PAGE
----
Uncategorized, Working Mom

Roasted Red Snapper – Deceptively Easy!

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Flaky, white, juicy fish!  YUM!  I fell in love with Red Snapper on a trip to Belize about a decade ago.  It has rapidly become my favorite fish to prepare at home.  I love to get a nice fresh fish from our local fish monger and cook him within 24 hours.  It never tastes a good as it does with a Caribbean breeze blowing my hair, but c’est la vie.  This is one of those fish that don’t taste overly fishy.  Why is it that we never complain about chicken tasting overly chickeny or beef being overly cowy?  I don’t know what the  difference is, but certain fish are just too much for me.  This one is consistently mild yet flavorful.


When you select a fresh fish, you have to use your senses to make sure you are getting a quality product.  You want a fish that is heavy for its appearance.  You want to smell the fish to make sure there are no overly pungent smells as if the fish is about to turn – trust me, you’ll know.  It will smell like fish, of course, but you want a mild and fresh smell – not unpleasant – also not perfume.  Finally, I always check the eyes.  When I buy fresh fish, I make sure the eyes still look plump, shiny and are not cloudy at all – this is how you tell that the fish has been freshly caught and kept cold.  The cloudier the eyes, the older he is.


To roast a whole, fresh fish, with head on, is much easier than you think.  Once the fish is cleaned, de scaled, and trimmed, it is ready to prepare.  I love to cook with fresh herbs, and my favorite for fish are oregano, marjoram and thyme.  For this recipe, I am only using marjoram and oregano in the fish and the thyme will be added to the tomato puree that will top our dish just before serving.  I thinly sliced one lemon, thinly sliced 4 cloves of garlic, and placed the fresh herbs, then half the lemon and garlic inside the fish.


The remainder go under the fish so that it seasons the outer portions while it is cooking.  I finished it off with a liberal sprinkling of Himalayan pink salt and a liberal drizzle of olive oil.  Our little guest of honor is all dressed for dinner.  Roast him for about 35 to 40 minutes at 350 degrees, or until the meat is white and flaky at the thickest part.

To finish this little guy off, I have roasted some cherry tomatoes and zucchini with olive oil, garlic and a sprinkle of salt.  Once the tomato skins start to sizzle and burst, and the zucchini slices begin to crisp at the edges, you know they are close to done.  You want the vegies cooked thoroughly but not soft and mushy.  I usually roast the vegies while the fish is roasting – moving the vegies from the bottom rack to the top for 10 extra minutes after I take the fish out.  Drain the excess liquid from your dish and transfer the vegies directly to a blender.  I don’t add any additional ingredients at this point, but you could add fresh basil or parsley if you are serving pasta with the fish to complement the pasta.  Puree until it is the consistency you want and transfer to a serving dish or holding dish.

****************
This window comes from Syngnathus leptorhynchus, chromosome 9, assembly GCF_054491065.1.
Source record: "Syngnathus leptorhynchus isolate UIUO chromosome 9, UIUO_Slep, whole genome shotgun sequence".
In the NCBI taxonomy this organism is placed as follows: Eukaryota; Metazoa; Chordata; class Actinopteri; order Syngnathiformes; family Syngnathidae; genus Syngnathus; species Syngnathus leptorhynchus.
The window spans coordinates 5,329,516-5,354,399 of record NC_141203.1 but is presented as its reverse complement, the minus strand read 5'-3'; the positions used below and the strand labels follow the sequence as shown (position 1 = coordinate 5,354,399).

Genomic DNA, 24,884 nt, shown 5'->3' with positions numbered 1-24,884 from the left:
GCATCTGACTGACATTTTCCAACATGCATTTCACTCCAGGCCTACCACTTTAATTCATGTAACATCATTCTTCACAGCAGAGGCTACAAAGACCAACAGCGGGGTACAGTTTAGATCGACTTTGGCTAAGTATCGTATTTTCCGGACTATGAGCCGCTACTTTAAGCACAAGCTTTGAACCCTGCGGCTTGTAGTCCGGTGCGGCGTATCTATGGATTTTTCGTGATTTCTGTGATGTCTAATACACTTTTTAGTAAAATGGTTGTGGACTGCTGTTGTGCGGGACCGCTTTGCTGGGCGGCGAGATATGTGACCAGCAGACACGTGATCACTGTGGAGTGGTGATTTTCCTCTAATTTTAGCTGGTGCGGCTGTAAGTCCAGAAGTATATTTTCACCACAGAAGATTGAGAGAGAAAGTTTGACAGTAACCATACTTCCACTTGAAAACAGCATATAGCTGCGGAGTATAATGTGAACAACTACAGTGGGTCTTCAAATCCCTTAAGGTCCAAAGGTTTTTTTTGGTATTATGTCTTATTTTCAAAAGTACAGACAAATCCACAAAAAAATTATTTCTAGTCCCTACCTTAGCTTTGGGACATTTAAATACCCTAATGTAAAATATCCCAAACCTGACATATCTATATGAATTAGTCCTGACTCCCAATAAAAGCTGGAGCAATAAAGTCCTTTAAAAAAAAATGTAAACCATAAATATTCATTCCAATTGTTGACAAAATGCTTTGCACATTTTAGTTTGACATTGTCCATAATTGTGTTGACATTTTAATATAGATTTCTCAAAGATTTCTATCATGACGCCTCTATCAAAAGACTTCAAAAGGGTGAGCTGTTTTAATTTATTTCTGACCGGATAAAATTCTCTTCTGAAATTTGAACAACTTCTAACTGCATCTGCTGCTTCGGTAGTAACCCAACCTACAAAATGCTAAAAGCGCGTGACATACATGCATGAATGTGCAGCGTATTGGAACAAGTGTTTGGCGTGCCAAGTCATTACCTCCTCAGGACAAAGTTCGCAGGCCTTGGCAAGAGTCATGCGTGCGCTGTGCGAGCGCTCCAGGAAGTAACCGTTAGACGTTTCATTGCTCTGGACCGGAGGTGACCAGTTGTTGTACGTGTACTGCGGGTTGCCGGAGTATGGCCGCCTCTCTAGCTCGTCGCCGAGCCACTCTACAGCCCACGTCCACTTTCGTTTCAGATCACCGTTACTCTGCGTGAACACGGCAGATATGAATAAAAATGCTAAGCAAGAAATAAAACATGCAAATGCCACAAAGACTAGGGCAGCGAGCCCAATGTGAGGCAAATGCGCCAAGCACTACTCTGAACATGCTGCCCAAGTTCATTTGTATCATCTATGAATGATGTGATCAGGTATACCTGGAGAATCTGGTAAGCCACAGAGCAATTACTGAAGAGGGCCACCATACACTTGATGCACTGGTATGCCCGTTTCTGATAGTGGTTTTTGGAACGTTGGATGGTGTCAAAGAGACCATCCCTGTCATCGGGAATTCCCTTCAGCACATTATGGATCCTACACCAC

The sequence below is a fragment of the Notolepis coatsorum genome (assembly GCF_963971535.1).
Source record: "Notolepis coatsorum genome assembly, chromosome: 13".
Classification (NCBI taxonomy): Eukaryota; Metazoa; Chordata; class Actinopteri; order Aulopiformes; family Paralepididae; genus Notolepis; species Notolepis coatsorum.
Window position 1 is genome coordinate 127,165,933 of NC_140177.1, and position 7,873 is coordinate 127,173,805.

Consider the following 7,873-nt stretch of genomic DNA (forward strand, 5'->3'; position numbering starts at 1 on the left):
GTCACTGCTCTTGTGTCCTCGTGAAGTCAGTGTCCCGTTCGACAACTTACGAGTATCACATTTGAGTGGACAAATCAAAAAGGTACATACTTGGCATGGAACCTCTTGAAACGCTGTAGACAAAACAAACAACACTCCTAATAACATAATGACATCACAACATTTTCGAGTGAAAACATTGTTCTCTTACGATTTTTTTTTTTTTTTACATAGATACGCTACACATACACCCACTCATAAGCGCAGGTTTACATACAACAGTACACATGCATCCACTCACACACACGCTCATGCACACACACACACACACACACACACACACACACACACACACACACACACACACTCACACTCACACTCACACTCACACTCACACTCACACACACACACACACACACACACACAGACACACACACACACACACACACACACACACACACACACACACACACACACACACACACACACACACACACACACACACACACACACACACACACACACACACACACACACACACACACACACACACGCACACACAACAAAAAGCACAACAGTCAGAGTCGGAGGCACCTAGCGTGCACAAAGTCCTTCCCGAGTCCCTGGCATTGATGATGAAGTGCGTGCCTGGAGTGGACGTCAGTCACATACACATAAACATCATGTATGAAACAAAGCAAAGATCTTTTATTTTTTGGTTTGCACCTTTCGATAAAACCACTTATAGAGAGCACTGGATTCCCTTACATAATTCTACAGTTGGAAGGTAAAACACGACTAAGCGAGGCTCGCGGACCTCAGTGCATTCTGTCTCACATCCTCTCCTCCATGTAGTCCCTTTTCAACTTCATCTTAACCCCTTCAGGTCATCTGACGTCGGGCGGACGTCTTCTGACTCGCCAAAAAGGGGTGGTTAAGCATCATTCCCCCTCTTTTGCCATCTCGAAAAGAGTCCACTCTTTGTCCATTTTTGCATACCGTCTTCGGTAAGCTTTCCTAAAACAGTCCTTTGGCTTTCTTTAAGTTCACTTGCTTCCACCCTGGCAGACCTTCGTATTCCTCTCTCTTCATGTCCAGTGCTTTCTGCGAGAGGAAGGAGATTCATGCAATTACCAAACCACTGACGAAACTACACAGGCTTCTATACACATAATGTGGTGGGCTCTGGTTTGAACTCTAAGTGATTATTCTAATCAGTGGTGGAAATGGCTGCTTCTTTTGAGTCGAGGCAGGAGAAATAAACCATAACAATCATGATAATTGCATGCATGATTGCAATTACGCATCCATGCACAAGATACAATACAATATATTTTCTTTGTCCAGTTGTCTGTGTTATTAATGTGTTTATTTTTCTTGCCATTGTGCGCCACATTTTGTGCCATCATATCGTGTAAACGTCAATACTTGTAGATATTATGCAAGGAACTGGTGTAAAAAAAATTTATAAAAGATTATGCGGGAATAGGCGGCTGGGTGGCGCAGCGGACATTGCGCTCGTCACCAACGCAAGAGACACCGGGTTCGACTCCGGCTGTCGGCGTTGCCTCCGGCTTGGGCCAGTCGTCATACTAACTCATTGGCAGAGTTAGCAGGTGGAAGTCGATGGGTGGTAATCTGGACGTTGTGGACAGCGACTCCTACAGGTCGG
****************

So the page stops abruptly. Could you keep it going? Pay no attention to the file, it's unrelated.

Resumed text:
To serve, I remove the whole fish and place on a platter – generally on a bed or arugula or spinach.  Transfer the lemon slices from under the snapper first, then the snapper.  I to leave the herbs and lemon in, but it is only for aesthetics – scrap them if you don’t want them there.  The fish is portioned and the puree is added after the fish is served.

To finish out this meal I served with a lovely watermelon and feta salad this is my Spring and Summer go to.  I just can’t get enough of it!  The salad is very simple.  Select your green of choice – I like the peppery bite of arugula right now.  On top of the arugula, add diced watermelon, feta cheese and sliced roasted almonds if you like.  My dressing is just red wine salad vinegar – no oil.  Divine!


I also served a broccoli rice for my carb loving children.  The rice is for them, the broccoli is to make me feel better about it.  😊  Hopefully they will not resist too much.  I virtually minced the broccoli so that they had to eat the broccoli bits to get to the rice as well.  Then in my rice cooker, I added my rice, 2 and ½ cups of chicken stock, and the broccoli.  Check on it occasionally and stir to make sure it doesn’t stick.  In approximately 20 minutes, your broccoli and rice side is done.

This is a simple dinner that took about 20 minutes of prep time for all three dishes, then only took about another 45 minutes for everything to cook.  It looks like you slaved all day and tastes like you spent hours in the kitchen.  Buen provecho!

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